FileMaker ExecuteSQL: MAX Function Weirdness

Discussion created by TimDietrich on Oct 25, 2013
Latest reply on Jan 22, 2018 by bigtom

I'm a big fan of ExecuteSQL, and find myself using it frequently. However, every once in awhile I find that it behaves in odd and unexpected ways...


I'm currently working on a custom accounting system, which makes extensive use of ExecuteSQL. At one point, I needed to quickly get the maximum value of a field in one of the tables - and it is one of those cases where no relationship to the table was available. So using ExecuteSQL made sense.


The table contains 32,689 records. The field that I need the maximum value from is setup as a number and it is indexed. The database that I'm working on is currently local (not hosted).


Here is the original ExecuteSQL call:


ExecuteSQL ( "SELECT MAX ( Period_Posted ) FROM GL_Transactions"; "|"; ¶ )


I assumed that FileMaker would make use of the index on the field and quickly return the maximum value. However, much to my surprise, it took FileMaker approximately 8 seconds to return the value. So it appears that FileMaker did a table scan to get the value, instead of using the index.


I then started experimenting to see if I could come up with another way to quickly get the maximum value. I decided to see how long it would take FileMaker to get the distinct values in the field, like this:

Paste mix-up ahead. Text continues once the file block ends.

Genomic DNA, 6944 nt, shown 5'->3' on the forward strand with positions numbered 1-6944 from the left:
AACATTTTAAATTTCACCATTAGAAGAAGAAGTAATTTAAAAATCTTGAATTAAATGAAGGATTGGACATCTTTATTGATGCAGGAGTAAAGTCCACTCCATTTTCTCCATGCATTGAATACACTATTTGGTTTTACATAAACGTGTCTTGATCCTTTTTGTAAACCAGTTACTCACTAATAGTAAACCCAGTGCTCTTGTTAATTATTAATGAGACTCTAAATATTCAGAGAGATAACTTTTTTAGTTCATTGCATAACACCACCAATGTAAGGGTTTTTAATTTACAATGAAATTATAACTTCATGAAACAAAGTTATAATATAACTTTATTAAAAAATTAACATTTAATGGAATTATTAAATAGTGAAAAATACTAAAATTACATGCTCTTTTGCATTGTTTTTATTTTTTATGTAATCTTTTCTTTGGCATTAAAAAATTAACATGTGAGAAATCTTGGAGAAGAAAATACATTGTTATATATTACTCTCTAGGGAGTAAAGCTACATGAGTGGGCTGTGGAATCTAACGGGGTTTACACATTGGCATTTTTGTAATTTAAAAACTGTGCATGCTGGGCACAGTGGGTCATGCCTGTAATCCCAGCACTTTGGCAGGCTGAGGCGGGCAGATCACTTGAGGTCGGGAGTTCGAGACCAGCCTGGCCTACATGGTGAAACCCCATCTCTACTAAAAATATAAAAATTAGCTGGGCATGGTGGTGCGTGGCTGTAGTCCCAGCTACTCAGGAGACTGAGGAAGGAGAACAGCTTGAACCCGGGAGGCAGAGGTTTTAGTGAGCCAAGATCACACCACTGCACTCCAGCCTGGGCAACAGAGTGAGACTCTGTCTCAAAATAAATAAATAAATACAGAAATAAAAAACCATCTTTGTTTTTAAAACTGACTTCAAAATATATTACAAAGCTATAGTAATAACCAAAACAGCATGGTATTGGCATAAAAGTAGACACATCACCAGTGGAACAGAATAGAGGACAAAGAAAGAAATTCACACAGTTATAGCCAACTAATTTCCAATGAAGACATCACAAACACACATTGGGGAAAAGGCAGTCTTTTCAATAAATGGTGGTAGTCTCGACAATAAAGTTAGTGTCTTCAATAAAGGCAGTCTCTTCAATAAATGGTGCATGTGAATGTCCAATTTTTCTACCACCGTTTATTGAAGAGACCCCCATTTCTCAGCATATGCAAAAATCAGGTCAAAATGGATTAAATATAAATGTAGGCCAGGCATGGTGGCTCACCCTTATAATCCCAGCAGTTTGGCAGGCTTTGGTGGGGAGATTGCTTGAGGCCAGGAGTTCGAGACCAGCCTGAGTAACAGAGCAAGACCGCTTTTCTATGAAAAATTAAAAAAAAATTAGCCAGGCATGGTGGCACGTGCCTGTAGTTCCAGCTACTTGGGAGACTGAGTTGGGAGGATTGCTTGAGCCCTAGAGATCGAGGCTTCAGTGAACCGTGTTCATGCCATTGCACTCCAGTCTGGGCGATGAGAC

ExecuteSQL ( "SELECT DISTINCT ( Period_Posted ) FROM GL_Transactions"; "|"; ¶ )


This time, FileMaker returned the values in under a second. So it appears that it is using the index on the field to resolve that query. Interesting!


Next, I decided to use the DISTINCT query to get the maximum value. It required adding a SORT BY clause to the query, and wrapping the ExecuteSQL call with a GetValue call. Here's what that looks like:


GetValue ( ExecuteSQL ( "SELECT DISTINCT ( Period_Posted ) FROM GL_Transactions ORDER BY Period_Posted DESC"; "|"; ¶ ); 1 )


That calculation returns the maximum value in just about one second. Problem solved!


My take-aways from this:


• Using ExecuteSQL to get a maximum value from a column is terribly inefficient, even when the column has an index on it.

• Using ExecuteSQL to get distinct values from a column is efficient, and apparently does make use of an index when it is available.


-- Tim